Hoyt's Pty Ltd v Spencer

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Citation: (1919) 27 CLR 133

This information can be found in the Casebook: Paterson, Robertson & Duke, Contract: Cases and Materials (Lawbook Co, 11th ed, 2009), pp. 395-8


Background facts

  • The Defendant (Spencer) leased premises to the Plaintiff (Hoyts)
  • The lease was done through a registered memorandum of lease.
    • Contained a clause that enabled the Defendant to terminate the lease at any time as long as it give the Plaintiff 4 weeks notice in writing.
  • Later on, the Defendant invoked that right and terminated the agreement, giving the due notice. The Plaintiff complied.
  • However, afterwards, the Plaintiff brought an action that, in consideration for him entering the agreement, the Defendant promised him he will not terminate the agreement during the term.


  • A collateral contract operated alongside the main contract which prohibited the Defendant from terminating the agreement

Legal issues


Majority opinion:

  • The Plaintiff claims that "the respondent Spencer was to have the unqualified right as a matter of property to resume possession whenever he chose to exercise his power...but he was under a personal contractatual obligation, by virtue of the collateral promise, not to exercise his property right except in accordance with the collateral promise[1]." - this is a fallacy.
    • As we know, collateral contracts by definition involve the entrance into a contract as consideration for a promise.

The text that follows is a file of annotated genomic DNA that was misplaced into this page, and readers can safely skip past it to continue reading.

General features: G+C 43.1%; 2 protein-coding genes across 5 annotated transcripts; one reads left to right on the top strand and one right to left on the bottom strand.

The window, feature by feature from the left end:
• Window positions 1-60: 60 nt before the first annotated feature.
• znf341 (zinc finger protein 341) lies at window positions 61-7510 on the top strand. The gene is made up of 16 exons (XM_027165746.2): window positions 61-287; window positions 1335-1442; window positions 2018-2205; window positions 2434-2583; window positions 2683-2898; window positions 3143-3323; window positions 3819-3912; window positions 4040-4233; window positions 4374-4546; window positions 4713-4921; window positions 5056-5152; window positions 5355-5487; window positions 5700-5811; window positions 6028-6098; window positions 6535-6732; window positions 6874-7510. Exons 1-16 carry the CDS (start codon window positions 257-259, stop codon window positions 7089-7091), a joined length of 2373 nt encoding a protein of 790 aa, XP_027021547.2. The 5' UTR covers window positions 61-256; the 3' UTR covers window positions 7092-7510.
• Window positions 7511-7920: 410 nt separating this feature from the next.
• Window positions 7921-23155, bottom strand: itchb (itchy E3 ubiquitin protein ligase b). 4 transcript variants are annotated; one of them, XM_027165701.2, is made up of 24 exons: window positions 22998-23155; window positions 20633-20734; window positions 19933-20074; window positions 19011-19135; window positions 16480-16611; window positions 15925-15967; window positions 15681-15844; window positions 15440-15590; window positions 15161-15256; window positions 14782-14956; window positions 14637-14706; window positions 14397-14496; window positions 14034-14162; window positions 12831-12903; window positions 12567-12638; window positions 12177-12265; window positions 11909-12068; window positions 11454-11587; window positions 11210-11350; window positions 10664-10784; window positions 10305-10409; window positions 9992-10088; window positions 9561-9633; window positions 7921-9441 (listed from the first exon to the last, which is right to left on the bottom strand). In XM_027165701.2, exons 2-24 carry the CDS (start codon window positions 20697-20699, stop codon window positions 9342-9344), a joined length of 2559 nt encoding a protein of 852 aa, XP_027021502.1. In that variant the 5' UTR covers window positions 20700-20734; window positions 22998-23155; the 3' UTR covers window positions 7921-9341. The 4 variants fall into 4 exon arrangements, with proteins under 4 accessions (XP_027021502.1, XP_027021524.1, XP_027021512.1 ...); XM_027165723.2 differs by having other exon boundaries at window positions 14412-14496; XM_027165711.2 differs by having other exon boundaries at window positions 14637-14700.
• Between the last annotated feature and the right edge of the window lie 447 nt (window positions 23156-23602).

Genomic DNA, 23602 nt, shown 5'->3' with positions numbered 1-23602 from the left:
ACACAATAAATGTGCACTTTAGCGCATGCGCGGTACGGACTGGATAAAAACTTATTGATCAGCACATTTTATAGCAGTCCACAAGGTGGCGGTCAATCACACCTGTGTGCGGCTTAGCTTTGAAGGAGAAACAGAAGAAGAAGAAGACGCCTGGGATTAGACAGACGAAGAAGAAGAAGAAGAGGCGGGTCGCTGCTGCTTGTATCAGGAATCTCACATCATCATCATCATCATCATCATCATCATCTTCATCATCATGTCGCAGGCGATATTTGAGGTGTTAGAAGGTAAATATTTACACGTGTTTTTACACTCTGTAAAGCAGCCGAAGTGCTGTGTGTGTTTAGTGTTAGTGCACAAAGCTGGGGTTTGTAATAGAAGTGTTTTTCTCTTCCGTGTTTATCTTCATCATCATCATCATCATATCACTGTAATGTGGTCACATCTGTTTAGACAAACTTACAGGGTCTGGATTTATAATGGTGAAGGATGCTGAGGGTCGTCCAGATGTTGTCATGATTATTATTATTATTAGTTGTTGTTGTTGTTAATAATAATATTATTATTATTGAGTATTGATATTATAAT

• However, this also means by definition that the "main contract, when utilised to form the consideration for the collateral contract, must be taken exactly as it is...the parties shall have and be subject to all (not some only) of the respective benefits and burdens of the main contract[2]."
    • This means that a collateral contract cannot contradict a contractual right or obligation in the original contract. It cannot be inconsistent to it. It also needs to be made before or at the time of formation.
      • "a collateral contract...may be either antecedent or contemporaneous [to the main contract, and]...cannot impinge on it [main contract], or alter its provisions or the rights created by it[3]."
      • "where the main contract is relied on as the consideration...for the promise contained in the collateral contract, it is a wholly inconsistent and impossible contention that the other party is not to have the full benefit of the main contract as made[4]."
  • In this case, it was obvious that the consideration for the promise was that the plaintiff would "take a lease and become lessee for the term mentioned and 'upon certain terms'[5]". One of those terms was the ability of the Defendant to terminate at will.
  • Accordingly, a collateral warranty cannot exist as to deprive the Defendant of this right, because the consideration for that promise is the Plaintiff's acceptance of all the terms of the contract, including the ability to terminate at will.
  • This is clearly inconsistent, and "the appellant's [Plaintiff, Hoyts] first contention is therefore unsound[6]."

Dissenting opinion:

  • Note: this was in the Full Court, not in the High Court, where the above judgment is taken from
  • The parties have full rights to modify the contract. As they previously negotiated the terms of the contract, they are able to modify those terms through collateral contracts and such.
  • If a person promised he wouldn't do a specific thing if another signed a document then obviously he bound himself to do so if the other has signed the document.
  • It shouldn't be up to the court to look at the document and say - the former person's promise is inconsistent with the document and therefore is worthless. The parties have clearly modified the agreement.


  1. (1919) 27 CLR 133, 142
  2. (1919) 27 CLR 133, 146-7
  3. (1919) 27 CLR 133, 147
  4. (1919) 27 CLR 133, 147
  5. (1919) 27 CLR 133, 141
  6. (1919) 27 CLR 133, 147-8
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